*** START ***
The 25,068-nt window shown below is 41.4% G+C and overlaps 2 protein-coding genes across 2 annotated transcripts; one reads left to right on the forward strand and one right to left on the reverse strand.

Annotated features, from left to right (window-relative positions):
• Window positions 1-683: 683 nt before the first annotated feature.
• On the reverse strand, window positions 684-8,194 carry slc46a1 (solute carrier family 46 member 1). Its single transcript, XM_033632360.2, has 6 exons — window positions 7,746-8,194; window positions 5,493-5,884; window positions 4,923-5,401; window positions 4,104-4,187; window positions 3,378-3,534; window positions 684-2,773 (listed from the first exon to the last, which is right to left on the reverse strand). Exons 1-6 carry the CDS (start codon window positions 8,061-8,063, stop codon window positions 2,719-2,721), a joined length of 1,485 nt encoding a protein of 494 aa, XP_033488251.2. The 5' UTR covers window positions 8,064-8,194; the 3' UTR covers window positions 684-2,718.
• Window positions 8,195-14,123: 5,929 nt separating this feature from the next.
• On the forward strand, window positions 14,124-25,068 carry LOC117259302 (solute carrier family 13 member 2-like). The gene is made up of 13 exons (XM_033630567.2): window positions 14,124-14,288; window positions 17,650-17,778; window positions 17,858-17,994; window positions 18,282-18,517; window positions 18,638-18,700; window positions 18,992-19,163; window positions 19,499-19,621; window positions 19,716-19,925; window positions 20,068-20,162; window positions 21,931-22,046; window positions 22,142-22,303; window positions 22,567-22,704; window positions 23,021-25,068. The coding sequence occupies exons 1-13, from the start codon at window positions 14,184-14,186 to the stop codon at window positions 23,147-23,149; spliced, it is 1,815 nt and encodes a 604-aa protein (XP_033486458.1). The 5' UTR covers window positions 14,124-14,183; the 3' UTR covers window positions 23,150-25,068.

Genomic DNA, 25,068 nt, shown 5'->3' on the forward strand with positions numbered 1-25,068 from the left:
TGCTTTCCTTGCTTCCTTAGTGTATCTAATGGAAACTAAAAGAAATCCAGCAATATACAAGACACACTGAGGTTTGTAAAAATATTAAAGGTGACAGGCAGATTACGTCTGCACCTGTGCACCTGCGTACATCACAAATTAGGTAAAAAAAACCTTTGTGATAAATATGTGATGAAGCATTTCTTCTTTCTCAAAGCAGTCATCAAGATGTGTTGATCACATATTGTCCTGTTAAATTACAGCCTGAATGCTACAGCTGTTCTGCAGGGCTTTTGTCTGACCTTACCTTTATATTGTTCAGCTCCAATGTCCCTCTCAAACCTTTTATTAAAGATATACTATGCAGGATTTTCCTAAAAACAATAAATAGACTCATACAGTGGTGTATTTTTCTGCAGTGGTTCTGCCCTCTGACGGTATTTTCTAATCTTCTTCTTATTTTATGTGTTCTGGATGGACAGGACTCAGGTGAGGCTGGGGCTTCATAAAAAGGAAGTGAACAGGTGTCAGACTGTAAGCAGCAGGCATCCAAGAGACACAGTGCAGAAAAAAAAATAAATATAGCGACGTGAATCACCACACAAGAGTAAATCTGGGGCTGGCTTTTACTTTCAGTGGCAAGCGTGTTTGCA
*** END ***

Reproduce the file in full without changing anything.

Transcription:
The 25,068-nt window shown below is 41.4% G+C and overlaps 2 protein-coding genes across 2 annotated transcripts; one reads left to right on the forward strand and one right to left on the reverse strand.

Annotated features, from left to right (window-relative positions):
• Window positions 1-683: 683 nt before the first annotated feature.
• On the reverse strand, window positions 684-8,194 carry slc46a1 (solute carrier family 46 member 1). Its single transcript, XM_033632360.2, has 6 exons — window positions 7,746-8,194; window positions 5,493-5,884; window positions 4,923-5,401; window positions 4,104-4,187; window positions 3,378-3,534; window positions 684-2,773 (listed from the first exon to the last, which is right to left on the reverse strand). Exons 1-6 carry the CDS (start codon window positions 8,061-8,063, stop codon window positions 2,719-2,721), a joined length of 1,485 nt encoding a protein of 494 aa, XP_033488251.2. The 5' UTR covers window positions 8,064-8,194; the 3' UTR covers window positions 684-2,718.
• Window positions 8,195-14,123: 5,929 nt separating this feature from the next.
• On the forward strand, window positions 14,124-25,068 carry LOC117259302 (solute carrier family 13 member 2-like). The gene is made up of 13 exons (XM_033630567.2): window positions 14,124-14,288; window positions 17,650-17,778; window positions 17,858-17,994; window positions 18,282-18,517; window positions 18,638-18,700; window positions 18,992-19,163; window positions 19,499-19,621; window positions 19,716-19,925; window positions 20,068-20,162; window positions 21,931-22,046; window positions 22,142-22,303; window positions 22,567-22,704; window positions 23,021-25,068. The coding sequence occupies exons 1-13, from the start codon at window positions 14,184-14,186 to the stop codon at window positions 23,147-23,149; spliced, it is 1,815 nt and encodes a 604-aa protein (XP_033486458.1). The 5' UTR covers window positions 14,124-14,183; the 3' UTR covers window positions 23,150-25,068.

Genomic DNA, 25,068 nt, shown 5'->3' on the forward strand with positions numbered 1-25,068 from the left:
TGCTTTCCTTGCTTCCTTAGTGTATCTAATGGAAACTAAAAGAAATCCAGCAATATACAAGACACACTGAGGTTTGTAAAAATATTAAAGGTGACAGGCAGATTACGTCTGCACCTGTGCACCTGCGTACATCACAAATTAGGTAAAAAAAACCTTTGTGATAAATATGTGATGAAGCATTTCTTCTTTCTCAAAGCAGTCATCAAGATGTGTTGATCACATATTGTCCTGTTAAATTACAGCCTGAATGCTACAGCTGTTCTGCAGGGCTTTTGTCTGACCTTACCTTTATATTGTTCAGCTCCAATGTCCCTCTCAAACCTTTTATTAAAGATATACTATGCAGGATTTTCCTAAAAACAATAAATAGACTCATACAGTGGTGTATTTTTCTGCAGTGGTTCTGCCCTCTGACGGTATTTTCTAATCTTCTTCTTATTTTATGTGTTCTGGATGGACAGGACTCAGGTGAGGCTGGGGCTTCATAAAAAGGAAGTGAACAGGTGTCAGACTGTAAGCAGCAGGCATCCAAGAGACACAGTGCAGAAAAAAAAATAAATATAGCGACGTGAATCACCACACAAGAGTAAATCTGGGGCTGGCTTTTACTTTCAGTGGCAAGCGTGTTTGCA